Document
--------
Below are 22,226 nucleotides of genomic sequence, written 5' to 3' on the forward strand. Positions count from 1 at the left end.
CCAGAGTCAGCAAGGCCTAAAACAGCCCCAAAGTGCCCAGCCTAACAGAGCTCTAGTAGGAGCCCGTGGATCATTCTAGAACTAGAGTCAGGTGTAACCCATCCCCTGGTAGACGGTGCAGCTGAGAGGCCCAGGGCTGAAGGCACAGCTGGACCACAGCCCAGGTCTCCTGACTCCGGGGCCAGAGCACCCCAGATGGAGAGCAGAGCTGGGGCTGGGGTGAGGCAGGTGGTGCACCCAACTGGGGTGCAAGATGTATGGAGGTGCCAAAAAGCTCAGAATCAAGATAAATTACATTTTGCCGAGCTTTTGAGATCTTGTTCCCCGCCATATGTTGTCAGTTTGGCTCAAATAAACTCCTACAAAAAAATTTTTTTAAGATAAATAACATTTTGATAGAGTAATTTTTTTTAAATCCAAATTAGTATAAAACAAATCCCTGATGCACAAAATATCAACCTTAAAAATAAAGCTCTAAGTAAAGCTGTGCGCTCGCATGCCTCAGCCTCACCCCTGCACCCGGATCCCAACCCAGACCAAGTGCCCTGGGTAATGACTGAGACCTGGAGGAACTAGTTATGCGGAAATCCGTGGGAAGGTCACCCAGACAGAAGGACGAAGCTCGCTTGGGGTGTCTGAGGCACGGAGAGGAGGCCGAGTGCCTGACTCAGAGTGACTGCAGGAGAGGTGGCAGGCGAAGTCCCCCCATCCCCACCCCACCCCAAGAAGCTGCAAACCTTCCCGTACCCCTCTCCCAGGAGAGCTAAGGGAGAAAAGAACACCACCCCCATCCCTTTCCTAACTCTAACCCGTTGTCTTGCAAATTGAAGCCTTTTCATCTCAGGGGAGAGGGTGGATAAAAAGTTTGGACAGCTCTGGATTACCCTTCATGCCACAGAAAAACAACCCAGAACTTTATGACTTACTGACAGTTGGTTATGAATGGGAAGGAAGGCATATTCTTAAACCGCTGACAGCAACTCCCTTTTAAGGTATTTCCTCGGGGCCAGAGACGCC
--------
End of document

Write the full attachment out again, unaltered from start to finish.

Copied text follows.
Below are 22,226 nucleotides of genomic sequence, written 5' to 3' on the forward strand. Positions count from 1 at the left end.
CCAGAGTCAGCAAGGCCTAAAACAGCCCCAAAGTGCCCAGCCTAACAGAGCTCTAGTAGGAGCCCGTGGATCATTCTAGAACTAGAGTCAGGTGTAACCCATCCCCTGGTAGACGGTGCAGCTGAGAGGCCCAGGGCTGAAGGCACAGCTGGACCACAGCCCAGGTCTCCTGACTCCGGGGCCAGAGCACCCCAGATGGAGAGCAGAGCTGGGGCTGGGGTGAGGCAGGTGGTGCACCCAACTGGGGTGCAAGATGTATGGAGGTGCCAAAAAGCTCAGAATCAAGATAAATTACATTTTGCCGAGCTTTTGAGATCTTGTTCCCCGCCATATGTTGTCAGTTTGGCTCAAATAAACTCCTACAAAAAAATTTTTTTAAGATAAATAACATTTTGATAGAGTAATTTTTTTTAAATCCAAATTAGTATAAAACAAATCCCTGATGCACAAAATATCAACCTTAAAAATAAAGCTCTAAGTAAAGCTGTGCGCTCGCATGCCTCAGCCTCACCCCTGCACCCGGATCCCAACCCAGACCAAGTGCCCTGGGTAATGACTGAGACCTGGAGGAACTAGTTATGCGGAAATCCGTGGGAAGGTCACCCAGACAGAAGGACGAAGCTCGCTTGGGGTGTCTGAGGCACGGAGAGGAGGCCGAGTGCCTGACTCAGAGTGACTGCAGGAGAGGTGGCAGGCGAAGTCCCCCCATCCCCACCCCACCCCAAGAAGCTGCAAACCTTCCCGTACCCCTCTCCCAGGAGAGCTAAGGGAGAAAAGAACACCACCCCCATCCCTTTCCTAACTCTAACCCGTTGTCTTGCAAATTGAAGCCTTTTCATCTCAGGGGAGAGGGTGGATAAAAAGTTTGGACAGCTCTGGATTACCCTTCATGCCACAGAAAAACAACCCAGAACTTTATGACTTACTGACAGTTGGTTATGAATGGGAAGGAAGGCATATTCTTAAACCGCTGACAGCAACTCCCTTTTAAGGTATTTCCTCGGGGCCAGAGACGCC